Barnes still juggled the other areas of his game, often functioning as a ball handler, play initiator, and defensively proving to be highly switchable, while big enough to guard the rim. His 3.4 assists ranks fourth among rookies, with every player ahead of him listed at guard. 

Barnes’ two-way play has drastically altered his development curve, as he wasn’t expected to have this impact until years down the road.

Instead of hoping for gradual steps, Barnes is now on the pathway to becoming an All-Star within the next year or two, assuming he keeps building on his game, which seems enormously likely. 

3. Cade Cunningham – SG, Detroit Pistons

The numbers: 42 games, 31.8 minutes, 15.7 points, 5.5 rebounds, 5.2 assists, 1.3 steals, 39.7 FG%, 49.4 TS% – Selected 1st overall.

The top pick in the draft was, almost unfairly, hyped up to proportions that inevitably was going to lead to some level of disappointment, when he didn’t meet immediate expectations.

But since those expectations were always unrealistic, let’s look at why he remains in the picture as one of the league’s best rookies.

The 20-year-old guard flat-out oozes talent, and his statistical all-around game is already at an incredible high level. Cunningham ranks first in scoring, second in assists and fifth in rebounds among all rookies, and he does so while sporting a strong defensive upside.

At 6’6 and built with a muscular frame, Cunningham can both chase his opponents around on the perimeter, and switch onto bigger, muscular players, where he holds his own. With time and additional strength training, Cunningham could become one of the better all-around wing defenders in the league.

Offensively, while he’s struggled with efficiency issues, Cunningham gets things moving to the best of his abilities. Despite missing 14 games on the season, Cunningham has been directly responsible for 17.1% of the Pistons’ assists this year, a number that would have been closer to 25% had he not missed time.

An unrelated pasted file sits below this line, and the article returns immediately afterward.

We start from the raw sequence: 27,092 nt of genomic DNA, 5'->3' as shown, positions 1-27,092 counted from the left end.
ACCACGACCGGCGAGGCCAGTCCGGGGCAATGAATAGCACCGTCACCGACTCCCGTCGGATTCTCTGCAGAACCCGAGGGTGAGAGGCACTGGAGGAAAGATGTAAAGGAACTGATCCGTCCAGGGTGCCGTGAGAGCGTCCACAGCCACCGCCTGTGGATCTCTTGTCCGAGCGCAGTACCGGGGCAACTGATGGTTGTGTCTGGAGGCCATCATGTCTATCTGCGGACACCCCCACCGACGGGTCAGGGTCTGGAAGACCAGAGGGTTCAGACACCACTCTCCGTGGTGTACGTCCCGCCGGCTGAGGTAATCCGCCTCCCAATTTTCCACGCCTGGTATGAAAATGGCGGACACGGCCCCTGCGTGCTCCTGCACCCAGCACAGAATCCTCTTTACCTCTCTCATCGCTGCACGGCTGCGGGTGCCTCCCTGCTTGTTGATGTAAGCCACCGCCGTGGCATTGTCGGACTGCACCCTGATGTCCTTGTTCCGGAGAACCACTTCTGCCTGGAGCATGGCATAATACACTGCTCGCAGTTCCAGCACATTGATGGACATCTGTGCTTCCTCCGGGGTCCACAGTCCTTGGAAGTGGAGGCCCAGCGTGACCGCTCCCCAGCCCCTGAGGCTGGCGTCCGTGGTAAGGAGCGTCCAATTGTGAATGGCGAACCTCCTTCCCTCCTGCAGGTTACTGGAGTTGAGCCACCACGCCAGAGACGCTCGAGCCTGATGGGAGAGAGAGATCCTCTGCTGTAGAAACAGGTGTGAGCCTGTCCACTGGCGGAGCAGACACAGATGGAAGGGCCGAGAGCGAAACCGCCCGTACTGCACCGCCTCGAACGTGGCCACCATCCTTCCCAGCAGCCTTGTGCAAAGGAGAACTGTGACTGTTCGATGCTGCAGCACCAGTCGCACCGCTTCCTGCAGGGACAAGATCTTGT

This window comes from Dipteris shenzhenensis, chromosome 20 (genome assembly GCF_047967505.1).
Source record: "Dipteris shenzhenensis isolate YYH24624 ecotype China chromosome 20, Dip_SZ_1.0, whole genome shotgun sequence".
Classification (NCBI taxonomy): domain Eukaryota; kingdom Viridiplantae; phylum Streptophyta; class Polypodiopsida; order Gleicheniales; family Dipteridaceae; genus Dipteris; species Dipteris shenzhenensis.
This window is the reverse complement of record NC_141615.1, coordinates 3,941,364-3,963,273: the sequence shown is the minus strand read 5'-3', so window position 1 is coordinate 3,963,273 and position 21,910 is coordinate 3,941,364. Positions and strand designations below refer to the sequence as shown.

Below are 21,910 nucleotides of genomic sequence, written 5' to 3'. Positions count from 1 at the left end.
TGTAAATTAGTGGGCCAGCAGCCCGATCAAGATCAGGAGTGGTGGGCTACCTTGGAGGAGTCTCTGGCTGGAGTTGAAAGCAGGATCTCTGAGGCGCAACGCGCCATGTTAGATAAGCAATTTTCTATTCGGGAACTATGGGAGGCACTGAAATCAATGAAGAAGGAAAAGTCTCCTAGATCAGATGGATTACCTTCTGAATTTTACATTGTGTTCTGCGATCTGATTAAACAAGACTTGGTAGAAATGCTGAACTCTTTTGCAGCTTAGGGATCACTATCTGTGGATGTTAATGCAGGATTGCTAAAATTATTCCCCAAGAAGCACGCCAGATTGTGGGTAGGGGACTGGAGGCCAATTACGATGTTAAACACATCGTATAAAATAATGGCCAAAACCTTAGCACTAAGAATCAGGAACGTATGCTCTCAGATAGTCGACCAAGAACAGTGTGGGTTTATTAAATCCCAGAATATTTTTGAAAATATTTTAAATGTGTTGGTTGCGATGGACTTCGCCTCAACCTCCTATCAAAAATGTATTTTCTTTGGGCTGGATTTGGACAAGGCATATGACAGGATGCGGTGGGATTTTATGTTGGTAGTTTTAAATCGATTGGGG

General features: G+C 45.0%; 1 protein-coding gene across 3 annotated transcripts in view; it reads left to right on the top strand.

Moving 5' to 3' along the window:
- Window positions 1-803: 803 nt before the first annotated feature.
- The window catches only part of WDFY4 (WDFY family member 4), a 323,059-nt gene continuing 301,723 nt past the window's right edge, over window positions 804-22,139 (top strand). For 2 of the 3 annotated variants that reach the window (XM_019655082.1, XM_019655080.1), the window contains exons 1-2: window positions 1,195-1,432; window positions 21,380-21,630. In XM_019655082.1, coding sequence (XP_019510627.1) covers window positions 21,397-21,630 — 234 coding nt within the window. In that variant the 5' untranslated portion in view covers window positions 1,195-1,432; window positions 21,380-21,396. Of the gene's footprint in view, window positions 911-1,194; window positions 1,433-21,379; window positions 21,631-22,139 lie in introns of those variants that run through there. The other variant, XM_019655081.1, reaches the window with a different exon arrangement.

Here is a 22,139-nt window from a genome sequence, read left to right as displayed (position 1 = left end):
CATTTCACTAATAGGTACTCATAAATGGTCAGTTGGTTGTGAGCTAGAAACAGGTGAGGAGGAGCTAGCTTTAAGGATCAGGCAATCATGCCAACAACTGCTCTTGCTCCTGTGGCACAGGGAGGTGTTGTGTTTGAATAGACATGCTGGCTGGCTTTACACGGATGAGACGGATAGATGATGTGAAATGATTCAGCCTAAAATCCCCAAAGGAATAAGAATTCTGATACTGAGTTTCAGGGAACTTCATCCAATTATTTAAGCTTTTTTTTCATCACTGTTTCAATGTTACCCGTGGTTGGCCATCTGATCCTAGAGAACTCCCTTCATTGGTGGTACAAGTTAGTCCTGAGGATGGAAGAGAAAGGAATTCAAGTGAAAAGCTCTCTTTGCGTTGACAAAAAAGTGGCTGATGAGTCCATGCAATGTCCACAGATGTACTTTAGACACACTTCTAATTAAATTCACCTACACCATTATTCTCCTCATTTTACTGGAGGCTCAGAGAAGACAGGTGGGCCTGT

Detroit, as a team, ranks 29th or lower in the following categories: Points per game (102.5), FG% (42.1), 3PT% (31.6), 2PT% (48.9), defensive rebounds (32.0) and fouls (21.7). As much as Cunningham tries to get the train moving, the roster around him is simply too poor to produce a coherent product, unlike what can be said of Mobley and Barnes, both of whom are playing next to All-Stars and feature on teams projected to make the playoffs.

This may read like an excuse, however it’s valid context into the larger point of Cunningham: His numbers, while solid, are deeply affected by the lack of quality around him, as he on most nights is the lone mismatch nightmare. Opponents simply key in on the rookie, allowing the rest of the Pistons the chance to beat them, which is often a game plan that works.

Even so, Cunningham has shown enough from a talent and production perspective, that it is entirely reasonable to expect drastic improvements from him, as both he and the roster improves in the coming years.

Honorable mentions

Franz Wagner – SF, Orlando Magic: 58 games, 32.0 minutes, 15.5 points, 4.6 rebounds, 3.0 assists, 46.4 FG%, 55.4 TS% – Selected 8th overall.

Josh Giddey – Guard, Oklahoma City Thunder: 51 games, 31.2 minutes, 12.0 points, 7.7 rebounds, 6.2 assists, 41.5 FG%, 47.5 TS% – Selected 6th overall.